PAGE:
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<p><span>Oh, I also just realized you are in Raleigh.  I'm in Apex.  PM me if you want some location-specific info.  I definitely have some for you.</span></p>
 

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<p>Your last list of stuff isn't stuff that the doctor generally initiates -- that's all stuff controlled by hospital policy.  </p>
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<p>While there are still really old-fashioned hospitals out there that haul babies off to the nursery for obligatory hours of observation, IN MY EXPERIENCE they are not the norm.  </p>
<p>Now, my experience is in the Northeast US, friends in Northeast/Northern Midwest, smaller towns, non-research hospittals...  but in my personal experience and from what I hear from friends and relatives, many hospitals have changed their ways.  </p>
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<p>My hospital requested a birth plan and had checkboxes for all the things people freak out abuot here at MDC: "I will nurse.  Do not give my baby artificial nipples. Do not give my baby formula.   DO not circumcise my baby ..."  etc etc.    The hospital did all newborn procedures in the room at mother's side, on mother's belly or in arms if possible, and didn't move baby even for weighing for up to an hour after birth.  The nurses all were ready and able to help initiate immediate breastfeeding.   There was a "nursery," but it was for emergencies and sick babies (very sick babies had to be life-flighted to a bigger hospital) and I never saw a baby in the nursery while I was there.   And all that was *standard*.  If you *wanted* them to take your baby away you had to *ask* them to do it.</p>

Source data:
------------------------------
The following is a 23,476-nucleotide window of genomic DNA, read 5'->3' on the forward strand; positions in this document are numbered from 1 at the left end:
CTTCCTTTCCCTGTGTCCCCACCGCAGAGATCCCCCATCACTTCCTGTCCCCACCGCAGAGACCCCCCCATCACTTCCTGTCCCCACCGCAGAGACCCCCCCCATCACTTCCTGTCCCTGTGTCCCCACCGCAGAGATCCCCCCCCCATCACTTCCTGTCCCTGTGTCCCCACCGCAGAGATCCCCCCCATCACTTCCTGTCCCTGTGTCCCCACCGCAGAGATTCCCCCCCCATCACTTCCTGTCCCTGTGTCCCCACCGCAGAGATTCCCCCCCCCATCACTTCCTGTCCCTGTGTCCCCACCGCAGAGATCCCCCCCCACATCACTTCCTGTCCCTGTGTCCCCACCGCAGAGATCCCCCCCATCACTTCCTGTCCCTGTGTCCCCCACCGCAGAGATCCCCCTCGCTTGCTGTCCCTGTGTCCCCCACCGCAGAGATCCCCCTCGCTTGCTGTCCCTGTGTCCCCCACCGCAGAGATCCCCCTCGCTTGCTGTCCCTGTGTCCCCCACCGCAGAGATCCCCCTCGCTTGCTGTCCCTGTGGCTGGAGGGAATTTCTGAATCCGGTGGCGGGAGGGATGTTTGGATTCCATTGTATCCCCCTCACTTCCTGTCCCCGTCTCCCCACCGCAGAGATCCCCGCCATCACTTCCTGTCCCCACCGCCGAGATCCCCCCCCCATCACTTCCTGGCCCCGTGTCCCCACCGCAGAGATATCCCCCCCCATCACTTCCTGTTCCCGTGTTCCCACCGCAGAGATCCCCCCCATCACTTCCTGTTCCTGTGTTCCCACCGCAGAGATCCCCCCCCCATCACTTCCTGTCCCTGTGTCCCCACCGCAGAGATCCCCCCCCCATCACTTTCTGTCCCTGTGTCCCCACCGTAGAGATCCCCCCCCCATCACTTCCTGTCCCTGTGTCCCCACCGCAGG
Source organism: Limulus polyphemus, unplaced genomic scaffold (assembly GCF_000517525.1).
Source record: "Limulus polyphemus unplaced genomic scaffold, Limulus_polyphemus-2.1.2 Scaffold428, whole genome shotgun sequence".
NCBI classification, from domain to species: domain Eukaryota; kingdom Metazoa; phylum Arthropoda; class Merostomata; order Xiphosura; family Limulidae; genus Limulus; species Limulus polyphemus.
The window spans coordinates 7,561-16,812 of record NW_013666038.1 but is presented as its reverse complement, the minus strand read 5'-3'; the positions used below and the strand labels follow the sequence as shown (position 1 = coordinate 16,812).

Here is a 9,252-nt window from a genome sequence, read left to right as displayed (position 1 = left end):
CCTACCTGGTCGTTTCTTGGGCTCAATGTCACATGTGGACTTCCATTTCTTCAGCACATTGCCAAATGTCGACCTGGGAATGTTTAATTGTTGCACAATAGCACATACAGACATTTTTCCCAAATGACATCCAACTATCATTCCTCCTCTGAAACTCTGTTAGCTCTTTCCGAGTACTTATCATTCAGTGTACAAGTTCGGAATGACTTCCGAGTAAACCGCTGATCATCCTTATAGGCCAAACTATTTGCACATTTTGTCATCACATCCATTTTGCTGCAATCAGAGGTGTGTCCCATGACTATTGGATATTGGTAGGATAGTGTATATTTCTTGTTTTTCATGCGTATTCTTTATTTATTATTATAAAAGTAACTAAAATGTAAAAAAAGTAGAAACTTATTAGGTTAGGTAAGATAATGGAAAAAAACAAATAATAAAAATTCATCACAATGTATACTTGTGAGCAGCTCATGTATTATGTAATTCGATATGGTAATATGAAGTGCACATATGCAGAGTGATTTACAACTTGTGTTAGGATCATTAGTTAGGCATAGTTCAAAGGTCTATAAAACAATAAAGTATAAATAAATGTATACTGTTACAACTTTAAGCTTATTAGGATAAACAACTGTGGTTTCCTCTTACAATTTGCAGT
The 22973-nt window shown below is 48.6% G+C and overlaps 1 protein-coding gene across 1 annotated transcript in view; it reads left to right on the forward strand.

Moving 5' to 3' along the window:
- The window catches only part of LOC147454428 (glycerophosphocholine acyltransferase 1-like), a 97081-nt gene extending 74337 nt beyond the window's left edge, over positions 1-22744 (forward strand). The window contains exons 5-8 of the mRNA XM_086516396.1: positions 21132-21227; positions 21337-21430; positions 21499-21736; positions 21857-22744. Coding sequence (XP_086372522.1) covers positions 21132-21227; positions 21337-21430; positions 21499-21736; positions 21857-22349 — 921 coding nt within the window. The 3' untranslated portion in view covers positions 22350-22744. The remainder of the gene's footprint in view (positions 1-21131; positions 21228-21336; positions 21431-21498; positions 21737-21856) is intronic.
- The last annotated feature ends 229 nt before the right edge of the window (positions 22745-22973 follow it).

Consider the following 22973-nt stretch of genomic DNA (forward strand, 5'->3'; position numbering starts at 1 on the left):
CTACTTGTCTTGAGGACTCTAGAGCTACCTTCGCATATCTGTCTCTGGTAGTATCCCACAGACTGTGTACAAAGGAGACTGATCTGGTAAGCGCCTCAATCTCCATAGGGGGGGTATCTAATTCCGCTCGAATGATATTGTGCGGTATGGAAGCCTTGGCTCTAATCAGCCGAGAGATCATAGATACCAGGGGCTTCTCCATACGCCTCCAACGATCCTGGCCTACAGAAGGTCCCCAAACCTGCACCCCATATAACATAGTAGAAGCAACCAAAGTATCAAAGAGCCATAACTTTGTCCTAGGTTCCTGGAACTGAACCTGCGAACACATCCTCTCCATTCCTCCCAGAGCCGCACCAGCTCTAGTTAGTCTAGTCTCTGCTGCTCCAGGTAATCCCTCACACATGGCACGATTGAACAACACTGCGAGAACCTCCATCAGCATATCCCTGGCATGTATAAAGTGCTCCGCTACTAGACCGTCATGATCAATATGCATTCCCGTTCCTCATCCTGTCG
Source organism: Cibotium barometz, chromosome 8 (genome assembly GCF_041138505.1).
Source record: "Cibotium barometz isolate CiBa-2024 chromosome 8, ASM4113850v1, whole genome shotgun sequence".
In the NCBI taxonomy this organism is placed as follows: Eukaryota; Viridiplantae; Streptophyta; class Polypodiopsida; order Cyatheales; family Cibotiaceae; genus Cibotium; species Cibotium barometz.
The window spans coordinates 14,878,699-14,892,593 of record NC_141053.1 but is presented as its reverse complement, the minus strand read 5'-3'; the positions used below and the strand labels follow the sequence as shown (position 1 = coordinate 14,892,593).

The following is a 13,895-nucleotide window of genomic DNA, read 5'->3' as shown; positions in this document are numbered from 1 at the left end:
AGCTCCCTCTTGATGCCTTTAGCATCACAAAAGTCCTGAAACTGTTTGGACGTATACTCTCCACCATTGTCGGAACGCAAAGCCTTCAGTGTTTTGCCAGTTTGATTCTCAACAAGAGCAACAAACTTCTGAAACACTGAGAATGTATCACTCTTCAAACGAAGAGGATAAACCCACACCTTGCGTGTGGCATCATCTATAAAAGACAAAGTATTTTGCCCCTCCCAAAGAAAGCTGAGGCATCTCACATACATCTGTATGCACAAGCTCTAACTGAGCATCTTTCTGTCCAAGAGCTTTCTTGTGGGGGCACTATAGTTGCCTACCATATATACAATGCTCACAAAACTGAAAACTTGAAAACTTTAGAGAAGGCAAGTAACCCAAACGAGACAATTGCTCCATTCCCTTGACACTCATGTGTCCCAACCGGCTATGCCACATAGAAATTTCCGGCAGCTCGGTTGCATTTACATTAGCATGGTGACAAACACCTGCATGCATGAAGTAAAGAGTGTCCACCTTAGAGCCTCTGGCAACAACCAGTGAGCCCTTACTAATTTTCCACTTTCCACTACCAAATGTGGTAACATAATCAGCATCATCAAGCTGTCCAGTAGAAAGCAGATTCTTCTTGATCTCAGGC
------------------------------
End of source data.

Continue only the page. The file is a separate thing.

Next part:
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<p>So -- you need to check out any hospital you might be birthing at.   You really might be surprised to find that they're not *all* like the ones in the horror stories.  Of course, some still are (there has to be a source for the horror stories somewhere), but you won't know until you check them out for yourself and ask around.</p>
 

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<p>As others have said, you absolutely can refuse any medical care you don't want.  The question is whether you will be able to withstand pressure from authority figures (most of us have been trained to view doctors as authority figures).  I think it is important to know whether your diabetes is type 2 or type 1 (I doubt you mean gestational since you seem to be very early in your pregnancy).  Type 2, if well controlled, I think puts you in a strong position to see a regular OB and just see an endo on the side for your hypothyroidism.  If type 1, my understanding is that that is a much more high risk situation, and I haven't researched it so I don't know when interventions are called for or not.  But, if you are in an area that has more than a handful of doctors, I would shop around and not take your endos' recommendations to see the doctor you have described here.  It sounds like you and he would not be a good fit because you desire as little intervention as possible.  I would never have an amnio, particularly if I had had a difficult time conceiving, so I totally understand.  It sounds like this guy might try to pressure you to have one -- which you can still decline but I know that for me even though I am very strong in my beliefs about less intervention in pregnancy and birth being the safer route for most mothers and babies, sometimes it is hard to say no to someone who will always have at least a little bit more knowledge than you do, and hard not to let them get you rattled.</p>
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<br><br><div class="quote-container"><span>Quote:</span>